You have to rely a lot on Mother Nature when it comes to your baby's gender and genetics, however, If you are desperate for twins to add to your brood, then there are some things you can do.
How to get pregnant with twins
Time to dig out the family tree and have a think about your diet – these factors both increase your likelihood of having twins or multiples…
- Your family history
- Your lifestyle
- Number of children you have
- Maternal age
- Where you’re from
- Fertility treatment
Tips to boost your chances of falling pregnant with twins
1) Your family history
‘It’s all about the woman because you’re the one producing the eggs, so if you or your mum are twins, or perhaps your sister has multiple babies, then you’ll be more likely to conceive more than one,’ says David.
2) Your lifestyle
Women who have a low-fat diet, especially vegans and vegetarians, are less likely to have multiples than someone who goes for the whole milk and tucks into steak every Friday.
‘The possible causes of this are subtle hormonal changes in people with these different diets, as well as perhaps someone with a higher fat diet having a higher body mass index (BMI) – that’s a measure for checking how healthy your weight is in relation to your height,’ says David.
That said, even if you are a veggie, there's plenty of fertility superfoods to start adding to your diet if you are trying to conceive - whether that's one baby or two!
3) Coming off the pill
The more children you’ve had, the more likely at some stage you’ll conceive multiples
You’re simply giving yourself more opportunities to strike lucky. ‘There’s also the possibility that if you’ve always become pregnant easily in the past, you’re basically a good ovulator, so to speak’ says David.
5) Where you’re from
‘There are no real theories I’m aware of that would account for this, but interestingly if you’re Nigerian and living in another country, you’re less likely to conceive multiples than if you’re based in Nigeria – so perhaps it’s to do with diet or climate,’ says David.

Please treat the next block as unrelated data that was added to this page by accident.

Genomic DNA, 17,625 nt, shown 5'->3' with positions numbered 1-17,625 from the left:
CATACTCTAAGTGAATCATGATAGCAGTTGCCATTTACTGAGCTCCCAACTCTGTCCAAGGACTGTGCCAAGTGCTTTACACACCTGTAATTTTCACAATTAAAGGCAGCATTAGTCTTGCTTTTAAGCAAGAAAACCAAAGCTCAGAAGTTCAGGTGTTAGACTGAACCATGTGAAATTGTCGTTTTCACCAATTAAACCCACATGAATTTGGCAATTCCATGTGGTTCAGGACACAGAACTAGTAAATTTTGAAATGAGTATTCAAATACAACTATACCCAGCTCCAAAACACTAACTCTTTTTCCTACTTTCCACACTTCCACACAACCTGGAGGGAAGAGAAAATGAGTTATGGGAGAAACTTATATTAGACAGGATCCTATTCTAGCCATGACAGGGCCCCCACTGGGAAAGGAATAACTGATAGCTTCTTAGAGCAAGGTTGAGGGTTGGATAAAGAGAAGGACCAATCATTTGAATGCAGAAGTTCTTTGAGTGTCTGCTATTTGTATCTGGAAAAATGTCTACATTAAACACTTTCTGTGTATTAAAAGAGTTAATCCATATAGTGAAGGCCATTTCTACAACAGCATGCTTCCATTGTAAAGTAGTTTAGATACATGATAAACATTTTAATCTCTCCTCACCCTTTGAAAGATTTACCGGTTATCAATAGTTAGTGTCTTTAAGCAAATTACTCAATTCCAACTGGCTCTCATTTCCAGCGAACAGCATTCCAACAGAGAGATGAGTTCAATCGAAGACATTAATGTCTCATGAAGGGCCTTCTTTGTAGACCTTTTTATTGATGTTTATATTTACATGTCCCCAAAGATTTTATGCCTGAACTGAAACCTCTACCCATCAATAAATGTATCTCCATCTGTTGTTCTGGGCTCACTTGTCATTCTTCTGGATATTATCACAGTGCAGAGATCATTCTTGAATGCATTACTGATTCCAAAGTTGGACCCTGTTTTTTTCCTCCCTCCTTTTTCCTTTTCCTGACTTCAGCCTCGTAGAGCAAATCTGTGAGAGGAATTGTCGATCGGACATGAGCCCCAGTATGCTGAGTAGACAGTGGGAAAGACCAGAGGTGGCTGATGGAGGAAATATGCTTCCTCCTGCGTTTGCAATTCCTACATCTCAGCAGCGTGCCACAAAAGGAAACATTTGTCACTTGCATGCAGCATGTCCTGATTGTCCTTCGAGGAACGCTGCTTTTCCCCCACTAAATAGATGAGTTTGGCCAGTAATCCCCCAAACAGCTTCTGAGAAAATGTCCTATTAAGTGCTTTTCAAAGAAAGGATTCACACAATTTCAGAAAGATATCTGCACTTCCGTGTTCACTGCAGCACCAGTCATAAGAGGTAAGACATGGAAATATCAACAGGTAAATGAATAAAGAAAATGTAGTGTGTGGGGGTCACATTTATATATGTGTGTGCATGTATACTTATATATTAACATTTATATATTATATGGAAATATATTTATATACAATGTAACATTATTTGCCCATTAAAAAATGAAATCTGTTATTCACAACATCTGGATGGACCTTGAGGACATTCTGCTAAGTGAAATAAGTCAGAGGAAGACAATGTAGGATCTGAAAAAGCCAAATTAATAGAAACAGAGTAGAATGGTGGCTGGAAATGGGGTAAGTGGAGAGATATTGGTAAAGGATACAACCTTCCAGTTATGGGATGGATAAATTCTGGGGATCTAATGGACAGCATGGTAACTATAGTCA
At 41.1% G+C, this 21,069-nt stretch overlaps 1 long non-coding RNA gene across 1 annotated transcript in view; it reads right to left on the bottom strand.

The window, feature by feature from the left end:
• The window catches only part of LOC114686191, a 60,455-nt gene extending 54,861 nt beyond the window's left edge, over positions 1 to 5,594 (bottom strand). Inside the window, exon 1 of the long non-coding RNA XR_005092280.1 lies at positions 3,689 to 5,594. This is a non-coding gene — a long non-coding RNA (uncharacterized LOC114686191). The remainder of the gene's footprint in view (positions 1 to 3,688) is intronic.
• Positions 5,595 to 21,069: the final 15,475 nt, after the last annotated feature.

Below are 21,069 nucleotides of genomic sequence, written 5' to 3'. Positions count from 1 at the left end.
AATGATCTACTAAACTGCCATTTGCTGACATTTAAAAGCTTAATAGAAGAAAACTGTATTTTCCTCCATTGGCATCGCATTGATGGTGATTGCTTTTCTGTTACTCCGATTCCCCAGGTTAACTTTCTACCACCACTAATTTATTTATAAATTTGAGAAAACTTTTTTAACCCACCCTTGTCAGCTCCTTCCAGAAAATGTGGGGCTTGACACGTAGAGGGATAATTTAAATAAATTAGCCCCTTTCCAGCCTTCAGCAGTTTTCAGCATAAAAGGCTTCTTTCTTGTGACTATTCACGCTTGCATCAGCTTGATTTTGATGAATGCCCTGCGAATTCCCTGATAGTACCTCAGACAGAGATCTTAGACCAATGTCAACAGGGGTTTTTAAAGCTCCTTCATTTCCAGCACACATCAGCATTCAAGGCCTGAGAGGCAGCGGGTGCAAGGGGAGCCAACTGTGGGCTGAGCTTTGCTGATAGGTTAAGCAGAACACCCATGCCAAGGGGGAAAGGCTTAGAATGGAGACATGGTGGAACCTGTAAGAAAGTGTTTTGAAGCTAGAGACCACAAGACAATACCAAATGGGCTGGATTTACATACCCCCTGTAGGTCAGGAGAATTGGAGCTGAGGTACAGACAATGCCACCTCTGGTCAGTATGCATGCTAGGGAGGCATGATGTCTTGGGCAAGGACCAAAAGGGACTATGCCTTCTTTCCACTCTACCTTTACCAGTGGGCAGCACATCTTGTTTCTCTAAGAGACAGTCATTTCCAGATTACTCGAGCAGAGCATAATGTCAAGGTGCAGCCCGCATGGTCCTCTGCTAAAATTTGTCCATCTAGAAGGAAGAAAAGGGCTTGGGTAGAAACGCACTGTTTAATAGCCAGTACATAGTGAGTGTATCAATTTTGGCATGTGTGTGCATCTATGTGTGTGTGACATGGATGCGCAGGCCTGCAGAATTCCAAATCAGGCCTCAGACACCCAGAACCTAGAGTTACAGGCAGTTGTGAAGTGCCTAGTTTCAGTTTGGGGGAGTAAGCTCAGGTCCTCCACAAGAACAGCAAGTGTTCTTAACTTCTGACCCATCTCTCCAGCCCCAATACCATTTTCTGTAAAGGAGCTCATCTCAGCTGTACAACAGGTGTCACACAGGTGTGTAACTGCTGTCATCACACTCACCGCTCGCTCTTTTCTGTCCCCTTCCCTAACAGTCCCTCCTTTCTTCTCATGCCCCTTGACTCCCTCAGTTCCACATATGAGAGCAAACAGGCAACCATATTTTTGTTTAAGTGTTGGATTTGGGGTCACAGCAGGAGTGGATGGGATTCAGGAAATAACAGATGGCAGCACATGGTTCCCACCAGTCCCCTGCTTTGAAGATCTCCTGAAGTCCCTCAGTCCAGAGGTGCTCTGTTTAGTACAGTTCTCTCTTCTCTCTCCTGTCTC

Read next: 8 fabulous foods to boost his sperm count
6) Maternal age
‘This is about the way your ovaries work and how their function changes with age, so you may release more than one egg each month,’ says David.
Fertility expert Emma Cannon adds 'There is some idea that the older you are the more likely you are to conceive twins, because apparently as you reach the end of your fertile life the body panics a bit and often releases more than one egg, so that’s one way – it’s a bit risky though!'
7) Fertility treatment
‘When IVF started to get really effective in the US during the 1970s and 1980s, twin rates pretty much doubled,’ says David. ‘It’s down to your body being given drugs to stimulate it to ovulate and produce eggs.’
How common are twins?
Many fertility experts believe twins are more common than we are aware of, it is reasonably common for more than one embryo to be implanted, yet in a lot of cases, only one twin survives.
Before we talk about increasing your chances of adding two to your brood, it's important to understand how twins are made. You'll probably know that there are two types of twins: identical and non-identical.
Identical twins: Identical, or monozygotic twins are made when one egg is fertilised by one sperm, which divides into two separate embryos. They'll not only look identical but share the same genetic structures and the same placenta.
Non-identical twins: Non-identical or dizygotic twins are made when two separate eggs are fertilised by two separate sperm. These twins will have their own genetic composition and will have their own placentas. This type of twin is more common.
‘Identical twins, which make up around a third of twin pregnancies, come from one egg and are basically a fluke of nature – there’s no known common factor in those,’ says David Davies, consultant obstetrician at Portsmouth’s Queen Alexandra Hospital. ‘But with non-identical twins or triplets, which come from different eggs, there are several shared influences.’
From what you eat to the size of your family, get clued up on the likelihood that you’re going to need a bigger buggy.
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